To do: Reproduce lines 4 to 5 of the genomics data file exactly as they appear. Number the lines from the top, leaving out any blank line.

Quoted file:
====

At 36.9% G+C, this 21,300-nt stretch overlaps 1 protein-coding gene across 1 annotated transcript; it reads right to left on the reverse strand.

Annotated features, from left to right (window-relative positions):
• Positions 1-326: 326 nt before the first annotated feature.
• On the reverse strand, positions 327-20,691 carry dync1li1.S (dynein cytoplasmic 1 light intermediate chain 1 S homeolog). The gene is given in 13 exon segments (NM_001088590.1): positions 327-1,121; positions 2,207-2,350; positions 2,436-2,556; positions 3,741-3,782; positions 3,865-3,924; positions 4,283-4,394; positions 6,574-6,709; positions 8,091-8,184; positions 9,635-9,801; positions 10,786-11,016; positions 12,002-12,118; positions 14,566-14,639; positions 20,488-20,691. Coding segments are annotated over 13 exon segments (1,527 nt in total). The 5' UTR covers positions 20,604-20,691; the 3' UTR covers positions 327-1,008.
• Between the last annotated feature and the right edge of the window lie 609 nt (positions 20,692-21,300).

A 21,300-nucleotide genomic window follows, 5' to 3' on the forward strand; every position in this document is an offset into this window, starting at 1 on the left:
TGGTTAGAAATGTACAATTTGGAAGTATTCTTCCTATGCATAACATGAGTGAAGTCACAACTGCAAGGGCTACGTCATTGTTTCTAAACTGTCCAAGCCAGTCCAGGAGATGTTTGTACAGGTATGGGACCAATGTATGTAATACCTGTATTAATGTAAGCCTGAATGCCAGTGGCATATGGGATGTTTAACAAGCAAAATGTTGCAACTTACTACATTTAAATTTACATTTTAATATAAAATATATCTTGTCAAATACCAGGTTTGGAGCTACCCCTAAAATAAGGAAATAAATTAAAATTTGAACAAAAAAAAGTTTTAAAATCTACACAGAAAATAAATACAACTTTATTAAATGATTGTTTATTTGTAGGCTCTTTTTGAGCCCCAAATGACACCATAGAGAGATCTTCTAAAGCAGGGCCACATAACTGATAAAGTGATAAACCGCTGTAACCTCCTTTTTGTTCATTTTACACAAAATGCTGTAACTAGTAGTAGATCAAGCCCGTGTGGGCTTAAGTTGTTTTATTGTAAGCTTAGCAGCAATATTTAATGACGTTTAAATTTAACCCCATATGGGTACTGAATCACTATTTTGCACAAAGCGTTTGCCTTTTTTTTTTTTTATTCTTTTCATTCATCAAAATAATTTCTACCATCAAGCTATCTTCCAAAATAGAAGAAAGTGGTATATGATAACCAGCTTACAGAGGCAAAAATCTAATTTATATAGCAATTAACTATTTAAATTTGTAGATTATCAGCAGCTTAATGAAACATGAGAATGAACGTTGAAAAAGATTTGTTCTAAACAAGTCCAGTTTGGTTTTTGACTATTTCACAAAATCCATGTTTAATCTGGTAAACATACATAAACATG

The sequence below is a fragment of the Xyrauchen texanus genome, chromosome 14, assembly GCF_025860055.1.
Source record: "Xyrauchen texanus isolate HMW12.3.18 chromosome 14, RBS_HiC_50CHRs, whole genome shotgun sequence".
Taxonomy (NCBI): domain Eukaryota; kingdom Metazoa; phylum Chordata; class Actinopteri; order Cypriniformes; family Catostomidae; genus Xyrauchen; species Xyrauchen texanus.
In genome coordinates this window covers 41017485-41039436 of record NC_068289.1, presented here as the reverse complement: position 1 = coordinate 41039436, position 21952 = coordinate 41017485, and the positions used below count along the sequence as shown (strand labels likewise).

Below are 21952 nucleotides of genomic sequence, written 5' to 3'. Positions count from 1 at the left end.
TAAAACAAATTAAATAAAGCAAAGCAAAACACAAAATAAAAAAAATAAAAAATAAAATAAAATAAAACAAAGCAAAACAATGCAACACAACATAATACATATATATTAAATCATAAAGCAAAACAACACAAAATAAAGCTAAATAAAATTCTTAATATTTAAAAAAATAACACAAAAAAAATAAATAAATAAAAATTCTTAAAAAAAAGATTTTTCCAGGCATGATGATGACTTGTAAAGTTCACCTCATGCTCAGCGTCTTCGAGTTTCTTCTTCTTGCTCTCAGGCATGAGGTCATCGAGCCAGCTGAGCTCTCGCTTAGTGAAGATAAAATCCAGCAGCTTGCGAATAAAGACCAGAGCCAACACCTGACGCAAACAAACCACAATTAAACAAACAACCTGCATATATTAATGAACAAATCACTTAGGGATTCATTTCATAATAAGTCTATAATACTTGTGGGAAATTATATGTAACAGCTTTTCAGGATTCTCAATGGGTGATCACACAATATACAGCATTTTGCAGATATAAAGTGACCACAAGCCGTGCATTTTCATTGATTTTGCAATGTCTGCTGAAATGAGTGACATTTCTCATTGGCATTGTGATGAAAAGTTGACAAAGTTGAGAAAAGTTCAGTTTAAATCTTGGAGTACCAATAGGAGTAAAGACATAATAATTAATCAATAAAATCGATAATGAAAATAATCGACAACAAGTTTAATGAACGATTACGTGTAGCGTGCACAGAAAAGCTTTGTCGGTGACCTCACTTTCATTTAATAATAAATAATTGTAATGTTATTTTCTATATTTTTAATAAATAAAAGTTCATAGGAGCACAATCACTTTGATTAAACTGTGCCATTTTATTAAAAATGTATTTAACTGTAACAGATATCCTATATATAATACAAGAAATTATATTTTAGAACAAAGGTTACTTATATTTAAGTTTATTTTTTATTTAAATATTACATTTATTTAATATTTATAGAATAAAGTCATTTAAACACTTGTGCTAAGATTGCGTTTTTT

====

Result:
• On the reverse strand, positions 327-20,691 carry dync1li1.S (dynein cytoplasmic 1 light intermediate chain 1 S homeolog). The gene is given in 13 exon segments (NM_001088590.1): positions 327-1,121; positions 2,207-2,350; positions 2,436-2,556; positions 3,741-3,782; positions 3,865-3,924; positions 4,283-4,394; positions 6,574-6,709; positions 8,091-8,184; positions 9,635-9,801; positions 10,786-11,016; positions 12,002-12,118; positions 14,566-14,639; positions 20,488-20,691. Coding segments are annotated over 13 exon segments (1,527 nt in total). The 5' UTR covers positions 20,604-20,691; the 3' UTR covers positions 327-1,008.
• Between the last annotated feature and the right edge of the window lie 609 nt (positions 20,692-21,300).